Hello, I've to construct Ix and Iy for I=1. so, I can construct lowering and raising operator but how do you construct cartesian operator from this equation ? there are no definition for Ix and Iy by their action on eigenstate vector like Iz, I+ and I-.... How can I do that easily ?
By using the spinor representation. In essence you are using combinations of spin-1/2 to represent the behaviour of arbitrarily large spins. This way you can generate operators and wavefunctions of large spins starting from the known spin-1/2 matrices. This was shown originaly by Majorana in 1932. I have retrieved the info from W.Thompson's Angular Momentum book.
If you know what the 3x3 ladder operators look like, start with the definitions [tex]S_{+}=S_{x}+iS_{y}[/tex] [tex]S_{-}=S_{x}-iS_{y}[/tex] and write the cartesian matrices as linear combinations of the ladder operators. [tex]S_{x} = ...[/tex] [tex]S_{y} = ...[/tex]
but this relation is available only for pauli matrix (2x2) and so for spin 1/2.... please help me !!!! or give the matrix representation of Ix and Iy for I=1 if you know it...
The equations I have posted solve your problem for any spin, integer or half-integer. Anyway, for spin = 1: [tex] S_x = \left( \begin{array}{ccc} 0 & \frac{1}{\sqrt{2}} & 0 \\ \frac{1}{\sqrt{2}} & 0 & \frac{1}{\sqrt{2}} \\ 0 & \frac{1}{\sqrt{2}} & 0 \end{array} \right) [/tex] [tex] S_y = \left( \begin{array}{ccc} 0 & -\frac{i}{\sqrt{2}} & 0 \\ \frac{i}{\sqrt{2}} & 0 & -\frac{i}{\sqrt{2}} \\ 0 & \frac{i}{\sqrt{2}} & 0 \end{array} \right) [/tex] [tex] S_z = \left( \begin{array}{ccc} 1 & 0 & 0 \\ 0 & 0 & 0 \\ 0 & 0 & -1 \end{array} \right) [/tex]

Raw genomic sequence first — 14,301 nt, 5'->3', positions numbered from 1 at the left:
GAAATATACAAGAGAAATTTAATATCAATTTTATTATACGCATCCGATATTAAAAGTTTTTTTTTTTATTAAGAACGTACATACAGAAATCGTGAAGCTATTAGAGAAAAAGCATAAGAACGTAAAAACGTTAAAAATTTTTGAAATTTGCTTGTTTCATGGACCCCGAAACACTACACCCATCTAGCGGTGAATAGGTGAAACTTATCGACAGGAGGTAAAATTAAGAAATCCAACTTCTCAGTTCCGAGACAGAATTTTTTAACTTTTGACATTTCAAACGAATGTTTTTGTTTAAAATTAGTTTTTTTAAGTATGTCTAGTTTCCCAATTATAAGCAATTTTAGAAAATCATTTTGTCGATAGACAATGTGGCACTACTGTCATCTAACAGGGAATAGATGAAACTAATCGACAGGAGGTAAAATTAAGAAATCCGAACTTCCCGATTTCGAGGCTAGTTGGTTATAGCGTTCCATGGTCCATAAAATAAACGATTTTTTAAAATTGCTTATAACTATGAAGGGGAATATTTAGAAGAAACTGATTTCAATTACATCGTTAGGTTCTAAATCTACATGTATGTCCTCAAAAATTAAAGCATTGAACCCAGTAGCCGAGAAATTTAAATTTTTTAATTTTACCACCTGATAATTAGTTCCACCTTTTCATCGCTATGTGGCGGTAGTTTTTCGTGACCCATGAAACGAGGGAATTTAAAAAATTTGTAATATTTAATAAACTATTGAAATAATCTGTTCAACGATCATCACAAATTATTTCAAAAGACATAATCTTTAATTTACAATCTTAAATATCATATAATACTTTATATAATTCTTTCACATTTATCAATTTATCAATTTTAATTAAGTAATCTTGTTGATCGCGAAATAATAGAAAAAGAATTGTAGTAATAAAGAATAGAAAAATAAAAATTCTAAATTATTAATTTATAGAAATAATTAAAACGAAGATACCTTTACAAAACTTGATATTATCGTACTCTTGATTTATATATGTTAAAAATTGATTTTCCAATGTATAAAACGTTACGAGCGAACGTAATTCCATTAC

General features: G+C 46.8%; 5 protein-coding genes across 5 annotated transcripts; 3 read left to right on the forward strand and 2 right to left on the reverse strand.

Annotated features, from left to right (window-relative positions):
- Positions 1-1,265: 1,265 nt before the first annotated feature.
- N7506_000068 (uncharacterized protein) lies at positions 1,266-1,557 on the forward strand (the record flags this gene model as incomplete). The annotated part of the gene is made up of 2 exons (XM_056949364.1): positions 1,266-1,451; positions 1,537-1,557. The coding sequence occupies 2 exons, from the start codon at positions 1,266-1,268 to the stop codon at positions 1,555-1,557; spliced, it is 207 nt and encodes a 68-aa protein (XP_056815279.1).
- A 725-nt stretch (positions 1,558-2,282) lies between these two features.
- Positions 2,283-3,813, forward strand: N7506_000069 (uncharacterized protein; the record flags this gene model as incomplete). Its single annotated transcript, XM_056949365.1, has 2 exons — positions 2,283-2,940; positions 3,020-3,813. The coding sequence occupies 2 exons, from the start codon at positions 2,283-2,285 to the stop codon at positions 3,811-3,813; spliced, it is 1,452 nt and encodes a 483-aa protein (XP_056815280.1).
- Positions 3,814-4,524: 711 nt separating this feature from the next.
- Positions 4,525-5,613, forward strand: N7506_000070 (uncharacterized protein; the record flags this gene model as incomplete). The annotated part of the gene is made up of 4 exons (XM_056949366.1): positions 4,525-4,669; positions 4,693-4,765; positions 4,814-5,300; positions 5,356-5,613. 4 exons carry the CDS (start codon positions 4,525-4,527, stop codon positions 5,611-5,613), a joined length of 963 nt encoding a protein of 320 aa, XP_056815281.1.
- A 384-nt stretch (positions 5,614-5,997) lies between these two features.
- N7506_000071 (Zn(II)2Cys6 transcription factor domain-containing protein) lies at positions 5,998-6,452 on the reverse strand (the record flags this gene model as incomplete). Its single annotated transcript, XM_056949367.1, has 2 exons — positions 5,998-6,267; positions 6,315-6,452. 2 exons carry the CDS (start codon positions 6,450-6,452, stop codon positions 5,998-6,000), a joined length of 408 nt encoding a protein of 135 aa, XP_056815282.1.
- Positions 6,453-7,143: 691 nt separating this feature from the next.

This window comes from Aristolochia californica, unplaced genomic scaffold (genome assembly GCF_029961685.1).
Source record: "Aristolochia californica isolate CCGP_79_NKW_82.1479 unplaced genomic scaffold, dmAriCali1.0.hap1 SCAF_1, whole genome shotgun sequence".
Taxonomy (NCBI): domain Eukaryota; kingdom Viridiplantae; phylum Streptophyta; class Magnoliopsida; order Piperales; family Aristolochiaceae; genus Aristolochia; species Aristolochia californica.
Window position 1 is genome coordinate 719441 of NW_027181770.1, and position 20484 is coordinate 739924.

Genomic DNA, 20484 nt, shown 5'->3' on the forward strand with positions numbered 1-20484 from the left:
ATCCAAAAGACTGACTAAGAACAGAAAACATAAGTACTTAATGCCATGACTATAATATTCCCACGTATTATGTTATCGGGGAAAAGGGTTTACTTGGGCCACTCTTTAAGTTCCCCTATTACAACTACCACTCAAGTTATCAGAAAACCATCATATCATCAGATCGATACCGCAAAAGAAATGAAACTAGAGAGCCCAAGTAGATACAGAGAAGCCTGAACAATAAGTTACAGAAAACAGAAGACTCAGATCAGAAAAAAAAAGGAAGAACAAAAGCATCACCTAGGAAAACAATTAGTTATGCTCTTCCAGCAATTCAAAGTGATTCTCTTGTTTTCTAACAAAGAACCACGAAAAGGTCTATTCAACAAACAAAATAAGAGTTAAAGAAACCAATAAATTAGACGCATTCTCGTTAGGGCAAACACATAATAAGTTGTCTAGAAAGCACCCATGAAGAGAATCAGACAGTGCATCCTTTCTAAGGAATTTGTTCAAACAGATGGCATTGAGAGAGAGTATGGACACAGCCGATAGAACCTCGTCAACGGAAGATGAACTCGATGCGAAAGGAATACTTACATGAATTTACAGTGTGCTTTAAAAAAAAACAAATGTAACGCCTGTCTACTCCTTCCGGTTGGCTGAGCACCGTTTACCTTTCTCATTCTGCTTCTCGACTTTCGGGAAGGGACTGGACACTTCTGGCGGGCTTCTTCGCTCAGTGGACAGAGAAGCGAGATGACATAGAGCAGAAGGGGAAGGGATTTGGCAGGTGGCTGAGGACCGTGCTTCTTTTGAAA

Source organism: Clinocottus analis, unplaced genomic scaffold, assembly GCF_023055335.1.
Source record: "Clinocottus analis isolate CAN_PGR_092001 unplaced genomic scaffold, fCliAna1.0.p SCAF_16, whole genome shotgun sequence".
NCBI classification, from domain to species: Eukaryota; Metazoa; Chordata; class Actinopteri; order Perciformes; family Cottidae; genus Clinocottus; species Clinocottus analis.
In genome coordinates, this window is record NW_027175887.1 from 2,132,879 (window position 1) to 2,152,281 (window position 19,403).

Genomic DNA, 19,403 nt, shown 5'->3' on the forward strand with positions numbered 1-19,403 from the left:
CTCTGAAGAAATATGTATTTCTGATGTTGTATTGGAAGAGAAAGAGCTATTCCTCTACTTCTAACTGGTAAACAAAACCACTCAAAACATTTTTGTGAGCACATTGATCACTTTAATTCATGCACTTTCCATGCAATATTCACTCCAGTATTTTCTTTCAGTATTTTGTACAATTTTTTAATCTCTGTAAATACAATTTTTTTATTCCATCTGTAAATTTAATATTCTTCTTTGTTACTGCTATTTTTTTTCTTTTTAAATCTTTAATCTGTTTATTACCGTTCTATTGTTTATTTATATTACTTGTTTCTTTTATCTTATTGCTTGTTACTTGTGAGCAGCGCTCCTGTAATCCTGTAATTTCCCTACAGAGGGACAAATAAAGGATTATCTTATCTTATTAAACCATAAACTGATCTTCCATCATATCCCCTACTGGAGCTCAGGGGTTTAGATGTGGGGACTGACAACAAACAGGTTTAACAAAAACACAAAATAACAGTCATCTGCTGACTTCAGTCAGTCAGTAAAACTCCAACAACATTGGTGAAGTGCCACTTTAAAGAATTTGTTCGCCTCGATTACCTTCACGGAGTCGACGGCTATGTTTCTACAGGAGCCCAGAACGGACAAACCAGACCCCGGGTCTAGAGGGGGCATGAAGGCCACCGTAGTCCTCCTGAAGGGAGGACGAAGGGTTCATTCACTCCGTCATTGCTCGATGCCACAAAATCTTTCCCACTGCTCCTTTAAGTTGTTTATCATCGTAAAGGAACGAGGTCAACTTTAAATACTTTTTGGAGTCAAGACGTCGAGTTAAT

so, why kaltsoplyn talk about a really hard way to determine Ix and Iy if it is so easy to construct its by this relations ?
Synthesizing high order spins starting from spin-1/2's is hard, although the procedure is straightforward. The formulas I give are general that's why they look so complex. However, it's not very hard to produce any such matrix if you plug these formulas in a symbolic mathematical software package like, say, Mathematica or Maple.
I don't undersand why you are this square root ? It is in reality 1/2 and not [tex] \frac{1}{\sqrt{2}}[/tex]
[tex] S_x = \frac{1}{2} \left(\left( \begin{array}{ccc} 0 & 1 & 0 \\ 0 & 0 & 1 \\ 0 & 0 & 0 \end{array} \right) + \left( \begin{array}{ccc} 0 & 0 & 0 \\ 1 & 0 & 0 \\ 0 & 1 & 0 \end{array} \right)\right) [/tex] [tex] S_y = \frac{i}{2} \left(\left( \begin{array}{ccc} 0 & 0 & 0 \\ 1 & 0 & 0 \\ 0 & 1 & 0 \end{array} \right) - \left( \begin{array}{ccc} 0 & 1 & 0 \\ 0 & 0 & 1 \\ 0 & 0 & 0 \end{array} \right)\right) [/tex] this is what I find with your relations.
Strange, you should get the square root and I don't see anything wrong in my eqs. Besides your results should check against: [tex] [S_i,S_j]=i \hbar\epsilon_{i,j,k} S_k [/tex]
[tex] S_+ \left| s m \right> = \sqrt{s \left( s + 1 \right) - m \left(m + 1 \right)} \left| s,m+1 \right>; [/tex] [tex] S_+ \left| 10 \right> = \sqrt{1* \left( 1 + 1 \right) - 0* \left(0 + 1 \right)} \left| 1,1 \right> = \sqrt{2}\left| 1,1 \right>; [/tex] That's where the square root comes from. When you multiply by 1/2, you get it in the denominator.